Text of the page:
UNDERGRADUATE SEMINAR 2001
MIT UNDERGRADUATE COURSE – Fall 2001
Dr. Aaron Brody
Thursdays, 3-5pm, E51-361, MIT
Ancient Mediterranean cultures, such as the Egyptians, Canaanites, Minoans, Mycenaeans, Greeks, Phoenicians, Etruscans, and Romans are famous because their monuments, heroic tales, and rich tombs capture our imagination and are distant roots of Western traditions. In this seminar we will focus discussions on maritime aspects of each of these societies learning about the technology of ancient seafaring from the investigation of shipwrecks from both shallow and deep waters, and trade and economy from examination of their cargo. Ancient port cities will be considered as the prime areas of commerce and cultural exchange in the Mediterranean, as well as innovations in harbor construction. Great sea tales, such as The Odyssey, will be examined from a maritime perspective to help us flesh out the lives and shipboard culture of these ancient sailors. Field trips will include museum visits in the Boston area to learn about the material culture of these ancient seafarers through the artifacts themselves, and a trip to Robert Ballard’s Institute of Exploration. We will study the robotic technologies developed at MIT and Woods Hole and used in the investigation of ancient shipwrecks in deep waters of the Mediterranean.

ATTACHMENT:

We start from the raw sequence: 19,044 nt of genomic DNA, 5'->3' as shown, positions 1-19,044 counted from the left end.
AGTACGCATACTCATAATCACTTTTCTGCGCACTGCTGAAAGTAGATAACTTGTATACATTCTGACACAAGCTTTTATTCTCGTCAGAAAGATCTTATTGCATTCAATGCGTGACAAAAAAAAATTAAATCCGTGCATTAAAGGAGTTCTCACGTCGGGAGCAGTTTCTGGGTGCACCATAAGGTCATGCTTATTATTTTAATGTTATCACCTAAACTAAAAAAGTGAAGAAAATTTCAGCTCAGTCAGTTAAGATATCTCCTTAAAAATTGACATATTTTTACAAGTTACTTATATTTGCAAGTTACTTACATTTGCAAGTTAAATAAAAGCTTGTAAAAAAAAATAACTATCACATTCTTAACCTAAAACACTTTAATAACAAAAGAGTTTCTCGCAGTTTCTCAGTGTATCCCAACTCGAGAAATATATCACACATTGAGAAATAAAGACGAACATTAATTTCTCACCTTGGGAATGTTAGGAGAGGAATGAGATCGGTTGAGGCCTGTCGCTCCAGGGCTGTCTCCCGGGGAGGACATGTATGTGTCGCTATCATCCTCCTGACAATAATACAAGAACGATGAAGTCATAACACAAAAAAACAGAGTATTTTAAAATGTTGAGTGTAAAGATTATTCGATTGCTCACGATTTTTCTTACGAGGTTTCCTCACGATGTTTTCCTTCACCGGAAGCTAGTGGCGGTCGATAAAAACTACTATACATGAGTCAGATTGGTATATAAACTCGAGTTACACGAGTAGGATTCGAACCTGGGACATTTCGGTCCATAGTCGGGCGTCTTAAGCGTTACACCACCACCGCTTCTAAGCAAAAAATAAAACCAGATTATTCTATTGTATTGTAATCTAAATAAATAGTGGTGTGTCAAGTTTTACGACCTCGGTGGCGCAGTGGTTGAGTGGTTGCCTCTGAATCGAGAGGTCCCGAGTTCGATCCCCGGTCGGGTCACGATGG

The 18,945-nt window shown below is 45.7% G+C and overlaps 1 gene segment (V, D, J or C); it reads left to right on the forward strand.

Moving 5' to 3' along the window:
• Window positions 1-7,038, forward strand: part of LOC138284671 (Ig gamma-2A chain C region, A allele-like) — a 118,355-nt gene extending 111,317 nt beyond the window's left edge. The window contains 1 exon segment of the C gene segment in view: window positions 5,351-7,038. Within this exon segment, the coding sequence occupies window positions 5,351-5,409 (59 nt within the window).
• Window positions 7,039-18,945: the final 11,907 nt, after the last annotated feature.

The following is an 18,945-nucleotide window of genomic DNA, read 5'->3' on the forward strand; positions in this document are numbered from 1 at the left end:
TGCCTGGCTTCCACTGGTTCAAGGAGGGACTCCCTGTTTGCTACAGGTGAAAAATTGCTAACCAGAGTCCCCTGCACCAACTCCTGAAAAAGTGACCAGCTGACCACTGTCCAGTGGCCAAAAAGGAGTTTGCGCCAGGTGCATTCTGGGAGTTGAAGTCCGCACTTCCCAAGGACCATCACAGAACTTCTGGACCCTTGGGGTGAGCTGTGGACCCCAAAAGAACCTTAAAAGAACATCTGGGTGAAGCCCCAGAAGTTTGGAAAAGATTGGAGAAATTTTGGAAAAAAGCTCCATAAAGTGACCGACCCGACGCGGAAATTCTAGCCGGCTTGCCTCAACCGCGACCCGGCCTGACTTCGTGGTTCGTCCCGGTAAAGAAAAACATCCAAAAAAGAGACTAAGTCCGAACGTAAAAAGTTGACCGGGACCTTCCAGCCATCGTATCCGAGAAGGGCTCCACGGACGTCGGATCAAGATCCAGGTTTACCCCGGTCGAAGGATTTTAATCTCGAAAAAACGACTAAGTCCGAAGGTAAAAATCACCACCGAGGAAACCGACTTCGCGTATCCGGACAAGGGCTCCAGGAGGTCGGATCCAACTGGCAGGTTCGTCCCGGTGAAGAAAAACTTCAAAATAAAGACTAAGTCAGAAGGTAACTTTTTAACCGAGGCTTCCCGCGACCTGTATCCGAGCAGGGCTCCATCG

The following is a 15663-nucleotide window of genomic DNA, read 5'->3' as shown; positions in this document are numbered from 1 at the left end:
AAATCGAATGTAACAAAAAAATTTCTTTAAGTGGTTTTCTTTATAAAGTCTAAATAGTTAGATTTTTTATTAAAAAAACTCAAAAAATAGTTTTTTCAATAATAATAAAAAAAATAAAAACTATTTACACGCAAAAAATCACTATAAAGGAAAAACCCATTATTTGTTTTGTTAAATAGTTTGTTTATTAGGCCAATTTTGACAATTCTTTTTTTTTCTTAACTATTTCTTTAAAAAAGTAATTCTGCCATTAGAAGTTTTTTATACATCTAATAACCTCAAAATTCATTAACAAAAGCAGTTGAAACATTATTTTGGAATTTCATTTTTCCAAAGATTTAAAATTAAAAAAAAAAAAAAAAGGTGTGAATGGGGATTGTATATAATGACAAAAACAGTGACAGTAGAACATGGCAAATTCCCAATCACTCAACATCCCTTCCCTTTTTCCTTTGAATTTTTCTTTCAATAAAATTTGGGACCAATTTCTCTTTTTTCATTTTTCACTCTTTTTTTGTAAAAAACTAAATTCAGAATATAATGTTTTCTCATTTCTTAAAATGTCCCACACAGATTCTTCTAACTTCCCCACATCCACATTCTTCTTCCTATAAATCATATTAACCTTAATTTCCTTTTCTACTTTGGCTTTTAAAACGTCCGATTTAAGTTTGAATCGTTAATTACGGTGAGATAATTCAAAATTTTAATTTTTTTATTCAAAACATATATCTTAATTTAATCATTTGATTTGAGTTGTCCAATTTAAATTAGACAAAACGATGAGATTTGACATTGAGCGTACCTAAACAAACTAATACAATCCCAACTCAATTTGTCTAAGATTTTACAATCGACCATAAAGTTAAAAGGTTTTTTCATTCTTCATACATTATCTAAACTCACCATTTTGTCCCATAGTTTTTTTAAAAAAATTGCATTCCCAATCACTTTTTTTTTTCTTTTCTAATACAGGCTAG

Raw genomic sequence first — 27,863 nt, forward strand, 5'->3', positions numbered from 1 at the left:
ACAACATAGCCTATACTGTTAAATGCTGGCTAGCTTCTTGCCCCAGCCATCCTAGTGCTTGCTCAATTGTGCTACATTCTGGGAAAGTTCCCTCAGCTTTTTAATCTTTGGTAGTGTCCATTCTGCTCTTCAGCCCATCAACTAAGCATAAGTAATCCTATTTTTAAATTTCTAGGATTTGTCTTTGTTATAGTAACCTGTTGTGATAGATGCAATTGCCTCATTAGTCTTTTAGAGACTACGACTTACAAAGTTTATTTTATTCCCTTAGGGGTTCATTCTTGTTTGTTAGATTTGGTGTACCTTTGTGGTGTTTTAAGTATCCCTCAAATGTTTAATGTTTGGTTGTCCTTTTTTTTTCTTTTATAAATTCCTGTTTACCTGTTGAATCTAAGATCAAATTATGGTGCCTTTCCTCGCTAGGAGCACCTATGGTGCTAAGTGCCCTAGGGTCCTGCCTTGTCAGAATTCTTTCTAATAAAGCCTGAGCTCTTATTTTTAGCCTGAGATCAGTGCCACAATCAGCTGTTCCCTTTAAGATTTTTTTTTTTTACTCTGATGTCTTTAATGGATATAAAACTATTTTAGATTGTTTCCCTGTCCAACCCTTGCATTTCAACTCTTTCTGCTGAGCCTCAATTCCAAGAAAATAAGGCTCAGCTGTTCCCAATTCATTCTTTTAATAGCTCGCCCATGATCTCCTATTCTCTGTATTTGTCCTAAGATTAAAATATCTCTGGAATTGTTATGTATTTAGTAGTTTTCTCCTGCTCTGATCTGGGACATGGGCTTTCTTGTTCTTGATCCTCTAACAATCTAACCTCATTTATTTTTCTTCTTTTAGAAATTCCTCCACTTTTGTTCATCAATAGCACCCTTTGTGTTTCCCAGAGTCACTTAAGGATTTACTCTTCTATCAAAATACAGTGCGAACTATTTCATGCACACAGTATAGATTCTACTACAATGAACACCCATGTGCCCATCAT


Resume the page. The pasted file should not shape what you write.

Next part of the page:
Students are expected to participate actively in seminar discussions, based on weekly readings. Each student will also make a presentation to the group on an ancient shipwreck or nautical tale.
Aaron Brody is a lecturer in Archaeology and Technology in the Program in Science, Technology, and Society. His PhD (1996) is in Near Eastern Archaeology and Biblical Studies from Harvard University. His field work has been conducted primarily at Bronze and Iron Age harbor sites on the Mediterranean coast of Israel, and primary research interests include the religious beliefs and practices of ancient seafarers, deep water archaeology, and ancient maritime trade.